A general rule of thumb is to identify the formulation aligning with your specific symptoms, minimizing the risk of unnecessary drug ingestion. Notable side effects include:
- Antihistamines: Drowsiness, dizziness, dry mouth, nausea, constipation, headaches, nervousness, appetite loss, vomiting
- Decongestants: Headaches, dry mouth, restlessness, insomnia, tremors, dizziness, rapid heartbeat
- Acetaminophen: Nausea, stomach discomfort, headaches, hoarseness, appetite loss, itching
When contemplating the consumption of a multi-symptom cough remedy, meticulous scrutiny of the product label is advised to ascertain the ingredient composition. This practice averts potential overdosing if another OTC medication with identical constituents is ingested.
Risk Evaluation and Contemplations
Cough treatments generally pose minimal risk but may not be universally suitable. Certain demographic groups could face particular health hazards associated with these medications.
In individuals afflicted with severe asthma, chronic obstructive pulmonary disease (COPD), or pneumonia, dextromethorphan usage is often discouraged. Such action prevents symptoms from exacerbating by halting mucus expulsion, potentially leading to pooling in the lungs.
Guaifenesin warrants caution among individuals with severe asthma or COPD, unless under the supervision of a healthcare professional.
For children below six years of age, the American Academy of Family Physicians advises against OTC cough medications due to the risk of inadvertent poisoning. Moreover, these medications have demonstrated limited efficacy among young children.
Indicators for Healthcare Consultation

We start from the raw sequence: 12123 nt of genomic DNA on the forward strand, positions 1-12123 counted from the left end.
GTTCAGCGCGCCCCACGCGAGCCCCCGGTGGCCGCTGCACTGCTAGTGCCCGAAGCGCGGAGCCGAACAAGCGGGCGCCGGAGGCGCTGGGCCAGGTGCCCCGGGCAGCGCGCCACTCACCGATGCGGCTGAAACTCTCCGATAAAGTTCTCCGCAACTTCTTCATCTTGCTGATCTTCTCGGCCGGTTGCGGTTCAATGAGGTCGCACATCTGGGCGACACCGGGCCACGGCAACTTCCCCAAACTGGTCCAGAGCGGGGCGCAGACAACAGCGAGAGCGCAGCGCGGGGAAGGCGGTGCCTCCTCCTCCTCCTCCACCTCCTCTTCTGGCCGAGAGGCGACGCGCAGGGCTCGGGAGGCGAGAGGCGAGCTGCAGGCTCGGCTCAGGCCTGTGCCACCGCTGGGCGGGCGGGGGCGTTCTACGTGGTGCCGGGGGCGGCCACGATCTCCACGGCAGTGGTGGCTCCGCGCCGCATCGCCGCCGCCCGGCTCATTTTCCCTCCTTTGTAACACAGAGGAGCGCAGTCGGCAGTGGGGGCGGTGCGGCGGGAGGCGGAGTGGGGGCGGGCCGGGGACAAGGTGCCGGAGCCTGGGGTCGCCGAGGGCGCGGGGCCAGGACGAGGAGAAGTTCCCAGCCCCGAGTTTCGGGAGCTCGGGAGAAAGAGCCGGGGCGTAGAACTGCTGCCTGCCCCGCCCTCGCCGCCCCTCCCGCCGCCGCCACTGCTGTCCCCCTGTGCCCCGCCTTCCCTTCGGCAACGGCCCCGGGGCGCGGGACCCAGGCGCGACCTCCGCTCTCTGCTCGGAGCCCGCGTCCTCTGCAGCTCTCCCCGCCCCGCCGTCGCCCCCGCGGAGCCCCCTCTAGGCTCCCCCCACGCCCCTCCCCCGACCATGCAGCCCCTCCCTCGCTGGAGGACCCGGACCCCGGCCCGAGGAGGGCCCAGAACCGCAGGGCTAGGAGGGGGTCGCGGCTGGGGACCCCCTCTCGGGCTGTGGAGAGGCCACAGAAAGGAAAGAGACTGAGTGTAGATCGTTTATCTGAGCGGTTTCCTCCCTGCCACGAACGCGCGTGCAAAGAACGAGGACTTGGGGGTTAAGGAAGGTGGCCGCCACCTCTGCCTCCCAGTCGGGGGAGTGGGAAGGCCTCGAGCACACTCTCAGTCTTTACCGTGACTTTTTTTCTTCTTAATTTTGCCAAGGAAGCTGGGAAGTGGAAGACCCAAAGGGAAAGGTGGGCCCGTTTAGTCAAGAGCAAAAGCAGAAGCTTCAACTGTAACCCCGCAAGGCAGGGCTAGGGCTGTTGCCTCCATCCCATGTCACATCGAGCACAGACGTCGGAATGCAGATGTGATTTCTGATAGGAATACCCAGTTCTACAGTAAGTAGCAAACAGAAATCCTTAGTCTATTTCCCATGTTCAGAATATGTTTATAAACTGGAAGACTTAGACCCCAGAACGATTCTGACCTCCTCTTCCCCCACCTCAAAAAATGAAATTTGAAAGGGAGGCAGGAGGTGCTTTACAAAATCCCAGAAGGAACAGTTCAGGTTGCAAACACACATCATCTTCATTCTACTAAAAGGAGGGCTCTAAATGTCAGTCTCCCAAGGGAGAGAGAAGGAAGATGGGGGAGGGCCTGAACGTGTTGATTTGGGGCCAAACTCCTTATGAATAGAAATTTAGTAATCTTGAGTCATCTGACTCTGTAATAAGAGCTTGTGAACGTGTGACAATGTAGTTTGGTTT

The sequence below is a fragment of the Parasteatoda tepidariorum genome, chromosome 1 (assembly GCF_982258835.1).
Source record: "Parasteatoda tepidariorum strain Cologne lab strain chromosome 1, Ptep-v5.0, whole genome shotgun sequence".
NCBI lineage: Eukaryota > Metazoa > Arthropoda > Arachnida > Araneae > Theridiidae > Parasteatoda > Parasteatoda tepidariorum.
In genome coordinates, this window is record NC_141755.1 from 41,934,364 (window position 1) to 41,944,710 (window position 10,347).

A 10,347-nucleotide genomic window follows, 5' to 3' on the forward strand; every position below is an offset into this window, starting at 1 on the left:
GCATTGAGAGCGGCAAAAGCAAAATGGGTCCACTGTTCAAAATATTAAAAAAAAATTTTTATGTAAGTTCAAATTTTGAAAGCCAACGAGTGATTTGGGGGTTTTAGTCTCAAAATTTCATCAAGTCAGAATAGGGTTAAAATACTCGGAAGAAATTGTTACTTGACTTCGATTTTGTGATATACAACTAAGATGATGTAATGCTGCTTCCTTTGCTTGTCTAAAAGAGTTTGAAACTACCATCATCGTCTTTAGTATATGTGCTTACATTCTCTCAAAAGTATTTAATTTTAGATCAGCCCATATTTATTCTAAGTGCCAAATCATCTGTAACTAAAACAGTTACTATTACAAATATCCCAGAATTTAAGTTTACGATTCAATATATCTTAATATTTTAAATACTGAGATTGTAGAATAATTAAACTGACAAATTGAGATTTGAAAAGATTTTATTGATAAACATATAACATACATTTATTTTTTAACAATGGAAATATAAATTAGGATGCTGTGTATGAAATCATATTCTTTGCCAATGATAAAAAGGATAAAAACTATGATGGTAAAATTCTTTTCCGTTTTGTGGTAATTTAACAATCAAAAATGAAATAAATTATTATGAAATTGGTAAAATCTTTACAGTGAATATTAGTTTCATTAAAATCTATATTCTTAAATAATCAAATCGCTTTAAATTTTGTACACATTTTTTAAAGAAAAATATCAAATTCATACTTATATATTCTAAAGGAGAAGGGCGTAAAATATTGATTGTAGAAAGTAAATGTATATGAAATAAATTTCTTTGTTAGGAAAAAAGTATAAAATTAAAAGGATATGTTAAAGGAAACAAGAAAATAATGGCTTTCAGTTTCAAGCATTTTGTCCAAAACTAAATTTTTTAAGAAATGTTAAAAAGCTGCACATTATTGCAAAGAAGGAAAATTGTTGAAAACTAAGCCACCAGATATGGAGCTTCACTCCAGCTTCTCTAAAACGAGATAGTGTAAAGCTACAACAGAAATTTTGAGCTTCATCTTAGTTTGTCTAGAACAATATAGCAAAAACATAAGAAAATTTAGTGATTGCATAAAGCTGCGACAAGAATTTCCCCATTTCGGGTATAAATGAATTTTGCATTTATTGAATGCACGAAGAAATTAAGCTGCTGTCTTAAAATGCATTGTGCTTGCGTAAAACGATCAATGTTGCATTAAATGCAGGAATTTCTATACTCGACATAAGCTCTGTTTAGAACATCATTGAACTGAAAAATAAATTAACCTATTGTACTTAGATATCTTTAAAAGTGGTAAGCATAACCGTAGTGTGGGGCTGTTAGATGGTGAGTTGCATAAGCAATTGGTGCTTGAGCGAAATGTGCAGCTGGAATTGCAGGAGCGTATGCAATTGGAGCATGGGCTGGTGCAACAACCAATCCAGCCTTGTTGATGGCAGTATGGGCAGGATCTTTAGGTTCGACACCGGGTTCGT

Though the majority of coughs stemming from colds and flu can be addressed at home, certain cases may take an unexpected turn or signify an underlying condition surpassing the scope of a common cold or flu.
Immediate medical attention is recommended if a cough is accompanied by the following manifestations:
- Elevated fever coupled with chills
- Breathing difficulties (dyspnea)
- Expectoration of greenish mucus
- Coughing up blood (hemoptysis)
- Bluish discoloration of fingers, skin, or lips (cyanosis)
- Cough characterized by a whooping, barking, or wheezing sound
Other Ways to Treat a Cough
For those opting to eschew cough medicines or necessitating more robust relief, the following strategies may offer respite:
- Hydration to dilute and alleviate mucus, as well as soothe the throat
- Elevating the head with additional pillows during sleep
- Abstaining from smoking
- Minimizing exposure to airborne irritants like smoke, pollution, or dust
- In instances where irritants are unavoidable, donning a mask
- Employing a humidifier to prevent airway dryness
- Inhaling warm mist, such as from a shower
- Exploring options like hot water, tea, or lemon juice with honey for a persistent cough
Research indicates that honey might offer more efficacy than conventional cough syrups.
The realm of adult cough treatments encompasses suppressants, expectorants, and multi-symptom formulas.
Dextromethorphan, the pivotal suppressant in OTC solutions, influences the brain to quell the cough reflex. Guaifenesin, an OTC expectorant, thins mucus for productive elimination. These agents can be amalgamated into multi-symptom treatments alongside antihistamines, de congestants, and pain relievers.
It’s noteworthy that cough treatments are not recommended for children below six years of age.